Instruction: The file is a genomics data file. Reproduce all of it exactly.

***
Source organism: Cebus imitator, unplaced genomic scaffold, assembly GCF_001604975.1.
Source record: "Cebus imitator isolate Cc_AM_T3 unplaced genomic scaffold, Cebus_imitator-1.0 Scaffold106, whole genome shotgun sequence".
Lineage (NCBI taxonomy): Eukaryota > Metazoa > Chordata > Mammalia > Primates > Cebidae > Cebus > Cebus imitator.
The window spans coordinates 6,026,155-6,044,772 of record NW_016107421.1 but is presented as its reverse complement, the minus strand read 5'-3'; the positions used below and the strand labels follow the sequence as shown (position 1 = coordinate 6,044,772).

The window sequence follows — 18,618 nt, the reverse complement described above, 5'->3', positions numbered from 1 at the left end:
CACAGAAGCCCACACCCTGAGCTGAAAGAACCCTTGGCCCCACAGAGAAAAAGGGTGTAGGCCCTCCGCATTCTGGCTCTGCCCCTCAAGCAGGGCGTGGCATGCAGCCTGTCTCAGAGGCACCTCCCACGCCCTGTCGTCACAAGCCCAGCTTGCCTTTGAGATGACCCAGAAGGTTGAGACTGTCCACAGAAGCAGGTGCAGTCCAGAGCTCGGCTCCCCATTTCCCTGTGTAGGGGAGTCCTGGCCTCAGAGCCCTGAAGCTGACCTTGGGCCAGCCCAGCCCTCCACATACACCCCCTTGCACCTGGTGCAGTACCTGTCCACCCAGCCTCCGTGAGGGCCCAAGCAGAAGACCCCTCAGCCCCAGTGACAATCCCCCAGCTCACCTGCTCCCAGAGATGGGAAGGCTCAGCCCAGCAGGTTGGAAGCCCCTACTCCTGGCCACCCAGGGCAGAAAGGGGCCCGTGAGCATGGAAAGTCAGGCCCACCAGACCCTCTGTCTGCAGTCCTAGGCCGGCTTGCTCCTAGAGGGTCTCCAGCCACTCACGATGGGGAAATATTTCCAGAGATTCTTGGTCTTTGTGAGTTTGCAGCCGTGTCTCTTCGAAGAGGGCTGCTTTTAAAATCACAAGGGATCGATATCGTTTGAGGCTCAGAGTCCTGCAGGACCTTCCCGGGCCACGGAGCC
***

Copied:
Source organism: Cebus imitator, unplaced genomic scaffold, assembly GCF_001604975.1.
Source record: "Cebus imitator isolate Cc_AM_T3 unplaced genomic scaffold, Cebus_imitator-1.0 Scaffold106, whole genome shotgun sequence".
Lineage (NCBI taxonomy): Eukaryota > Metazoa > Chordata > Mammalia > Primates > Cebidae > Cebus > Cebus imitator.
The window spans coordinates 6,026,155-6,044,772 of record NW_016107421.1 but is presented as its reverse complement, the minus strand read 5'-3'; the positions used below and the strand labels follow the sequence as shown (position 1 = coordinate 6,044,772).

The window sequence follows — 18,618 nt, the reverse complement described above, 5'->3', positions numbered from 1 at the left end:
CACAGAAGCCCACACCCTGAGCTGAAAGAACCCTTGGCCCCACAGAGAAAAAGGGTGTAGGCCCTCCGCATTCTGGCTCTGCCCCTCAAGCAGGGCGTGGCATGCAGCCTGTCTCAGAGGCACCTCCCACGCCCTGTCGTCACAAGCCCAGCTTGCCTTTGAGATGACCCAGAAGGTTGAGACTGTCCACAGAAGCAGGTGCAGTCCAGAGCTCGGCTCCCCATTTCCCTGTGTAGGGGAGTCCTGGCCTCAGAGCCCTGAAGCTGACCTTGGGCCAGCCCAGCCCTCCACATACACCCCCTTGCACCTGGTGCAGTACCTGTCCACCCAGCCTCCGTGAGGGCCCAAGCAGAAGACCCCTCAGCCCCAGTGACAATCCCCCAGCTCACCTGCTCCCAGAGATGGGAAGGCTCAGCCCAGCAGGTTGGAAGCCCCTACTCCTGGCCACCCAGGGCAGAAAGGGGCCCGTGAGCATGGAAAGTCAGGCCCACCAGACCCTCTGTCTGCAGTCCTAGGCCGGCTTGCTCCTAGAGGGTCTCCAGCCACTCACGATGGGGAAATATTTCCAGAGATTCTTGGTCTTTGTGAGTTTGCAGCCGTGTCTCTTCGAAGAGGGCTGCTTTTAAAATCACAAGGGATCGATATCGTTTGAGGCTCAGAGTCCTGCAGGACCTTCCCGGGCCACGGAGCC